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This information is intended to convey the underlying concepts for Reclamation's decision processes. It is not mandatory.
See the Reclamation Manual for official Reclamation-wide requirements.

Reclamation's Decision Process Guide

Milestones

go through page What They Are / Examples / Go On /


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navigate in the page--What They Are

Milestones*definition are significant*definition events in your process. You can measure progress by agreeing on meaningful milestones at the beginning and revisiting those definitions periodically. Good milestones center around reaching agreements or completing tasks.

Define milestones in an action plan , list them in a printed checklist, and flag them in a schedule .

The milestones listed below may take a considerable amount of time to complete, but they are an intregal part of your process. If these goals seem impossible, carefully consider the odds of getting a workable solution. You may need to put the process on hold .

Make sure that you are progressing toward a successful solution by periodically taking stock of your Action Plan and making frequent reality checks


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navigate in the page--Examples of Milestones

Keep milestones in a common sense order. It is seldom useful, for example, to put out even draft decision documents before developing broad support for a workable alternative.

It may take some ingenuity to create good milestones. However, this is creative sweat well spent--good milestones are crucial to good decisions.

Pitfall:pitfall

Watch out for arbitrary assumptions

     
  • Decision points and decisionmakers are identified.
  • Key parties in the process are identified and included (decisionmakers , political and agency leaders, partners, environmental evaluation and compliance, technical analysts, stakeholders*definition , etc.).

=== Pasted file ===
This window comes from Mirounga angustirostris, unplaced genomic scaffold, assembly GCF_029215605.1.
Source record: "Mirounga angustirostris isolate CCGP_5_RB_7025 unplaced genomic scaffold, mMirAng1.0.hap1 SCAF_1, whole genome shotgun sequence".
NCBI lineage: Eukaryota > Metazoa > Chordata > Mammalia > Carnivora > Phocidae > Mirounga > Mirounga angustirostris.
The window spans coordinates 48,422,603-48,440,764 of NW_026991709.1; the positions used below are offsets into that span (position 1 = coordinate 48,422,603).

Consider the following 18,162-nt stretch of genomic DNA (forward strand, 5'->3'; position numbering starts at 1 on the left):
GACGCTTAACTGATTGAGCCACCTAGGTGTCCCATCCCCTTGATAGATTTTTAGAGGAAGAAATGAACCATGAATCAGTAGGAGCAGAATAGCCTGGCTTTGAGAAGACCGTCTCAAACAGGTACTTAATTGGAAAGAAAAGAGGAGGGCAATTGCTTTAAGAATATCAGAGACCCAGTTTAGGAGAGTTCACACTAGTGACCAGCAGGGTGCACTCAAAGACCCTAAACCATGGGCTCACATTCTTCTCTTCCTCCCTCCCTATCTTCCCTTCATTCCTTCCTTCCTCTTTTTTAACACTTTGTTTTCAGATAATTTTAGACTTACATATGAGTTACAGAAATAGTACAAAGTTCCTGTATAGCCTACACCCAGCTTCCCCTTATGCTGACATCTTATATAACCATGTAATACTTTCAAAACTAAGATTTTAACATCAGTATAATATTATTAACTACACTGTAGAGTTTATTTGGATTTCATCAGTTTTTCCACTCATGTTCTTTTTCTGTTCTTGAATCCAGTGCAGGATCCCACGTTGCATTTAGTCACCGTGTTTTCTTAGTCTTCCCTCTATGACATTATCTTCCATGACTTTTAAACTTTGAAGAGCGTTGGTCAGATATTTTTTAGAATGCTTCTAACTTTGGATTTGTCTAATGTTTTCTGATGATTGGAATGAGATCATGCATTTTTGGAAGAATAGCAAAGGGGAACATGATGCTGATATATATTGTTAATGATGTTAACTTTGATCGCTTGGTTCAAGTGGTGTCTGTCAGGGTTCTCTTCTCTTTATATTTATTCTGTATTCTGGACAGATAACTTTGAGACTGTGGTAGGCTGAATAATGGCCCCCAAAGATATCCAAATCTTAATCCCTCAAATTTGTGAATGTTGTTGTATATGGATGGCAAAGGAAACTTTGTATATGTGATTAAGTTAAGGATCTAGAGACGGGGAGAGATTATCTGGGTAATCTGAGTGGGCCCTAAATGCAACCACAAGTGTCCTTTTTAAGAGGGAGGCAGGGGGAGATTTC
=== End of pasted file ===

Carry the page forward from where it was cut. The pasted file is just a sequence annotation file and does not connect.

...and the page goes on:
• Key parties have consented to participate in the process, agree that the problem must be addressed, and help it succeed. A written agreement outlines the problem and objectives.
  • A process to inform new participants and get them up to speed is in place.
  • A study schedule is agreed upon that reflects:
       
    • The availability of resources or scientific information and the time required to collect and analyze credible data
    • The level of social and political conflict surrounding the issues
  • Actions are taken to include whoever will implement the solution.
  • Needs and issues are identified and agreed upon so that:
       
    • Participants understand and consent to the definition
    • A wide variety of approaches can be used to address each need
    • The needs addressed correspond with Reclamation's mission and role
  • A broad range of alternatives that meet the needs is developed through negotiations and public input.
  • An analysis to ensure that alternatives do not have fatal flaws is completed.
  • A sound concept is developed to show how the various types of alternatives will be funded.
  • Procedures to develop and review scientific data are agreed upon. (These procedures can enhance credibility with key parties and appropriate institutions.)
  • Enough data is collected for the decisions needed at each point in the process.
  • Each decision is made, announced, and understood.
  • The solution is put in place and maintained.

navigate in the page--Go On

Mark and recognize each success along the way. As each phase is completed, publicize and celebrate . Team members and participants need closure and recognition.

GeneralKeep On Track

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Please contact Deena Larsen 303-445-2584 with questions or comments on this material.